As the FDA has put it, “As the number of people diagnosed with diabetes continues to grow, illegally marketed products promising to prevent, treat, and even cure diabetes are flooding the marketplace.” Learn more about the government's warning about certain dietary supplements for diabetes.
The U.S. Food and Drug Administration (FDA) and the Federal Trade Commission (FTC) have sent warning letters to ten companies charged with illegally selling dietary supplements that claim to cure, treat, or prevent diabetes.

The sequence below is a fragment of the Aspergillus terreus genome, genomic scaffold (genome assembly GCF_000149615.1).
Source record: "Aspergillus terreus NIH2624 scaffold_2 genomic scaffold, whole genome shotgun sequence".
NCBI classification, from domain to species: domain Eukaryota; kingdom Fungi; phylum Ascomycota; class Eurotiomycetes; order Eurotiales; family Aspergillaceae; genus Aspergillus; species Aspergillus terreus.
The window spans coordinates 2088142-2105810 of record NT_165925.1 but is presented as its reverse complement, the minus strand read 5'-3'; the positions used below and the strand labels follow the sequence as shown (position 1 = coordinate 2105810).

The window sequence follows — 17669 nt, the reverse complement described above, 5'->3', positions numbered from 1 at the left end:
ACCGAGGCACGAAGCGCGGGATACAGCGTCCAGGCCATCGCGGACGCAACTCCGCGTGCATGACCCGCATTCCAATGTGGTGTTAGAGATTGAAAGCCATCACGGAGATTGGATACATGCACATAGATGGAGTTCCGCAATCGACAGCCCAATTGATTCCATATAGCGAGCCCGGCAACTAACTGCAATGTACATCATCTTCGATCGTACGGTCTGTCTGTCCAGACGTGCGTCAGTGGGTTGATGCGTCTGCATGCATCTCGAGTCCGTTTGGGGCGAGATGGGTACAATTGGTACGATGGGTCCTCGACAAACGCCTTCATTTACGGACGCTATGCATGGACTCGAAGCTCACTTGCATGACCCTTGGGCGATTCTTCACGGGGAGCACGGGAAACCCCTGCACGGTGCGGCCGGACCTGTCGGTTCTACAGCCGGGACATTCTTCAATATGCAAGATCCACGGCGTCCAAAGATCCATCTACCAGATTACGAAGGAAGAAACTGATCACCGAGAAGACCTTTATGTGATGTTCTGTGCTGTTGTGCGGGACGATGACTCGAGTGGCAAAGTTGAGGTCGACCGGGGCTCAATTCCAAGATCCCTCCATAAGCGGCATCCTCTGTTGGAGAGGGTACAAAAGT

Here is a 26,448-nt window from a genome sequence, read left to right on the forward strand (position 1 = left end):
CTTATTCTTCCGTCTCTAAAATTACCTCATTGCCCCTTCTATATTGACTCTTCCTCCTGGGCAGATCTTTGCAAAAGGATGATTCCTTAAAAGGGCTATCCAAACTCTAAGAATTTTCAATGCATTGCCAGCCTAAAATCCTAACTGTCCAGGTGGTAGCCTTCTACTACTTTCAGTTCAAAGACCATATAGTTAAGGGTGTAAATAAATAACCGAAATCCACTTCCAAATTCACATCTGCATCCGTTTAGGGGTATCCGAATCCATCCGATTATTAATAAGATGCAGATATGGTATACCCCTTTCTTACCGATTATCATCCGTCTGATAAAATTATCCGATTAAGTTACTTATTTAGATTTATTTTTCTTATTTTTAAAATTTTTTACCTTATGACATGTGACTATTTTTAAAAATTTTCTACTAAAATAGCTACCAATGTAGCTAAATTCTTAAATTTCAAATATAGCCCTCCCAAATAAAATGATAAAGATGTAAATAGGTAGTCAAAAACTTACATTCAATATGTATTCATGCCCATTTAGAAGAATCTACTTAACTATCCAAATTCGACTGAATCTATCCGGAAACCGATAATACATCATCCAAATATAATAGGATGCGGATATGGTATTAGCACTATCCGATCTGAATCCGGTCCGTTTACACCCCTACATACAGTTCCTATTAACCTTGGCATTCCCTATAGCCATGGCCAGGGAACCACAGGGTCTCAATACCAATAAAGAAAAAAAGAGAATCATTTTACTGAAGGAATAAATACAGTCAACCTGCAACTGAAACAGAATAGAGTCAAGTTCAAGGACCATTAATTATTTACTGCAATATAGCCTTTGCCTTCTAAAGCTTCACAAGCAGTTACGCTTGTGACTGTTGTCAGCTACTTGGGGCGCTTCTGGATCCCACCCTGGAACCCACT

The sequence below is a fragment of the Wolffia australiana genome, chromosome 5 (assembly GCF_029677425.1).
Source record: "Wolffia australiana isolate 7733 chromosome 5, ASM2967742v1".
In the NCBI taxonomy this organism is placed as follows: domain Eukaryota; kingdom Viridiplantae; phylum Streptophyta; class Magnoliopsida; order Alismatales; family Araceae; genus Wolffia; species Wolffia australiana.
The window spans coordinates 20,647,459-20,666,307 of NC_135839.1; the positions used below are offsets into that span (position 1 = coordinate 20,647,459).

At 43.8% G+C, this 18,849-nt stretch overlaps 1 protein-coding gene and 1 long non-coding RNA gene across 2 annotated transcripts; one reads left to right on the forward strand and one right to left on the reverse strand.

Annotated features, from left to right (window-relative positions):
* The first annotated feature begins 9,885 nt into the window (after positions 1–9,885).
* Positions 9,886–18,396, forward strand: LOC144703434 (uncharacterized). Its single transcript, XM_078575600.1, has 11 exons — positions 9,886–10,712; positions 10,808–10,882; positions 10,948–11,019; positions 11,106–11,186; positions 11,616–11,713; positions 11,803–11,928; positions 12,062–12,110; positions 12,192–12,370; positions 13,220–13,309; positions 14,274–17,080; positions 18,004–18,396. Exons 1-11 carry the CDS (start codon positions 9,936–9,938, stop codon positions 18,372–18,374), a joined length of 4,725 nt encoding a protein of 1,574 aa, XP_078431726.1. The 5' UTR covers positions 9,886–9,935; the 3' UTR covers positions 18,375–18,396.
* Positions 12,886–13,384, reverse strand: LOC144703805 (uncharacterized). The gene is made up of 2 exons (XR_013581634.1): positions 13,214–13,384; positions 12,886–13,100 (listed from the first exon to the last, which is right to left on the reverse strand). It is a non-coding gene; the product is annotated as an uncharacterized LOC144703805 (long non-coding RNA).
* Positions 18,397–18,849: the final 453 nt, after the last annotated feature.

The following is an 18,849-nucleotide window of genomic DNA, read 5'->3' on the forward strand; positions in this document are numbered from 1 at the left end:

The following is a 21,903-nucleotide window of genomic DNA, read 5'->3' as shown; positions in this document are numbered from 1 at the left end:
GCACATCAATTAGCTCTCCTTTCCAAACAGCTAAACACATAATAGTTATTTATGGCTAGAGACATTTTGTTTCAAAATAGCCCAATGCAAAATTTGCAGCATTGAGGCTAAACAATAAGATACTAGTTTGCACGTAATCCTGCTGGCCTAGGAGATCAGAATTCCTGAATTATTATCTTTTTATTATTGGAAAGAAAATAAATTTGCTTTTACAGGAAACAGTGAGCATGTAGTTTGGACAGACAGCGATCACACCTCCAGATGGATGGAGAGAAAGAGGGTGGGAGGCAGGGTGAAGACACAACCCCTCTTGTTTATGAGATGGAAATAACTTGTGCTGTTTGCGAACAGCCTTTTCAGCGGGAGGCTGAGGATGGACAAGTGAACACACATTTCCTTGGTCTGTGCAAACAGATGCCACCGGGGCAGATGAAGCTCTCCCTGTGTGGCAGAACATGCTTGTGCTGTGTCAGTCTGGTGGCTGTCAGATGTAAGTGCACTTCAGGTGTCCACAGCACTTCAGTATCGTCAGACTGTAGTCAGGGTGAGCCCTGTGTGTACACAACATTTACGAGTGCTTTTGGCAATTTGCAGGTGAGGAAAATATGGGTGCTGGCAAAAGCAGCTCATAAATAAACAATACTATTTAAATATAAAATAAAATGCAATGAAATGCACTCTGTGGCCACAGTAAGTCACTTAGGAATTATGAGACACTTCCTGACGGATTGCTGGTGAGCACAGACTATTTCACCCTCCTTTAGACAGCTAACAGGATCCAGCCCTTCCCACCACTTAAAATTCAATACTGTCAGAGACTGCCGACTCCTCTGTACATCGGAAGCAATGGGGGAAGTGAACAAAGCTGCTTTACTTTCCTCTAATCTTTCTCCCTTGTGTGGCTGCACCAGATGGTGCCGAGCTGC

"More than 34 million Americans— just over 1 in 10 people— are living with diabetes. Dietary supplements that make fraudulent claims to treat diabetes are unapproved new drugs that could potentially harm consumers who use these products instead of seeking safe and effective FDA-approved treatments,” said Cara Welch, Ph.D., Acting Director of the Office of Dietary Supplement Programs in the FDA’s Center for Food Safety and Applied Nutrition. “The FDA is committed to protecting U.S. consumers from products and companies that make unlawful claims to treat or prevent diabetes, and we’ll continue to hold companies accountable by alerting the public about products that place consumers at risk.”
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